Image Source: IANS News
New Delhi, February 26 (IANSlife): As the country continues to battle the coronavirus, young adults in college say that their mental well-being has been most impacted by the pandemic's social consequences. But the silver lining is visible to most and the outlook is one of hope for this year, state the results of a survey by BML Munjal University.
One out of every two, that is, 49 per cent students say that stress, anxiety and loneliness have been the most challenging to cope with during Covid-19 that has impacted their mental health. Approximately 26 per cent cite not being able to keep up academically to be most challenging. About 15 per cent say that not having a dedicated place for studying at home was a challenge and a meagre 10.47 per cent cite poor internet connectivity to be a pressing concern.
Stress is exaggerated by their concerns of post college careers. 55 per cent of college students are concerned, of which 38 per cent say they are very concerned about their future because of the uncertainty of the situation. In this scenario, their expectations from their college are to offer functional courses that would be more relevant in the new normal. Fifty-one per cent of students cite this as an expectation while 32 per cent of students expect their college to facilitate industry placements, says the survey.
Social isolation has been difficult to deal with and a majority of students, 37 per cent say that they have missed their friends acutely, followed by the buzz of social events (25 per cent) and hands on training on campus.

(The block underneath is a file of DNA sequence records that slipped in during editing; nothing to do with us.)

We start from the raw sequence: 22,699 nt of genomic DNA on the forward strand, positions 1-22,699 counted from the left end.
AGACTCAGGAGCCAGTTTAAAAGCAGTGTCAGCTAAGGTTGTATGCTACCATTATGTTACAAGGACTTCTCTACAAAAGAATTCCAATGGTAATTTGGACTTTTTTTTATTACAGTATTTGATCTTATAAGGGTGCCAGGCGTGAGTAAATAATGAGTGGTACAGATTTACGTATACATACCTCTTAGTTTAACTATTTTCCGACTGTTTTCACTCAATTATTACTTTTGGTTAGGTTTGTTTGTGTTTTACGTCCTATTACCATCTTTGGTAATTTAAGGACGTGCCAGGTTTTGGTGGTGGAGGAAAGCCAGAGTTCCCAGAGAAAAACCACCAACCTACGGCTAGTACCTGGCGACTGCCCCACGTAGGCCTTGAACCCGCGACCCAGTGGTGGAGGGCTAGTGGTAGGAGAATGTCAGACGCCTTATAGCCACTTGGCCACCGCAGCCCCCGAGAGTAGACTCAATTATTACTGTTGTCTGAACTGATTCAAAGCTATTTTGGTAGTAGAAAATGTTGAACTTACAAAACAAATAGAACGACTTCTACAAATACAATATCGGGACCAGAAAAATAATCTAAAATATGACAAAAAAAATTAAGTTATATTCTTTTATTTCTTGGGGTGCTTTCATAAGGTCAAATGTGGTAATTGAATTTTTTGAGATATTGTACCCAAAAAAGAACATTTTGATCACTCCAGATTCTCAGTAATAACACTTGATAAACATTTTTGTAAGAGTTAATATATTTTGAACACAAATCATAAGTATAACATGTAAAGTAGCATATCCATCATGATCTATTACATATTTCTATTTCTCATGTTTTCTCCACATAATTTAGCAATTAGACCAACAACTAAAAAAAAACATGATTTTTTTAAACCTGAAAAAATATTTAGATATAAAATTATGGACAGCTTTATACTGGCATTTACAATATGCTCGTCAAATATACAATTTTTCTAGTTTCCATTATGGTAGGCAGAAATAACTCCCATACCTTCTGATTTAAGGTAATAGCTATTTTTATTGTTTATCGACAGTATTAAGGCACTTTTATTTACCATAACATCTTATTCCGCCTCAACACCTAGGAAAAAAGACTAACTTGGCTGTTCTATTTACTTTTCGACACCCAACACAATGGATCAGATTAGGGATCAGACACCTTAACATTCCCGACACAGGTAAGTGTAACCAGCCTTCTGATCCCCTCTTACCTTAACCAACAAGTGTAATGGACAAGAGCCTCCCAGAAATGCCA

There's hope at the end of the tunnel and the sentiment is buoyant among students for the new normal. About 78 per cent of students surveyed are feeling hopeful about the future than they did when the pandemic began. Of these nearly 40 per cent say that with the vaccination drive underway, they are hopeful that normal life will resume soon.
India's young adults display positive energy and resilience to respond fast and surprisingly well to unprecedented challenges. Students have taken away important learnings from this black swan event. Thirty-seven per cent of young adults say they realise the importance of mental and physical health, 28 per cent the importance of family and friends and nurturing relationships and 12 per cent say that it has reminded and restored their confidence in the resilience of the human spirit. 'When the going gets tough, the tough get going', is a lasting lesson that will remain with young adults.
With a lot of free time on their hands, young adults kept themselves entertained on OTT platforms. 33.4 per cent of the students turned to watching content on OTT platforms such as Netflix, Amazon Prime, Hot Star, followed by playing video games (13.2 per cent) and cultivating new hobbies (12.5 per cent) within the confines of their premises.
While students have missed their college campuses and are eager to return, 1 out of every 2 students say that the future of learning will be hybrid, says the survey.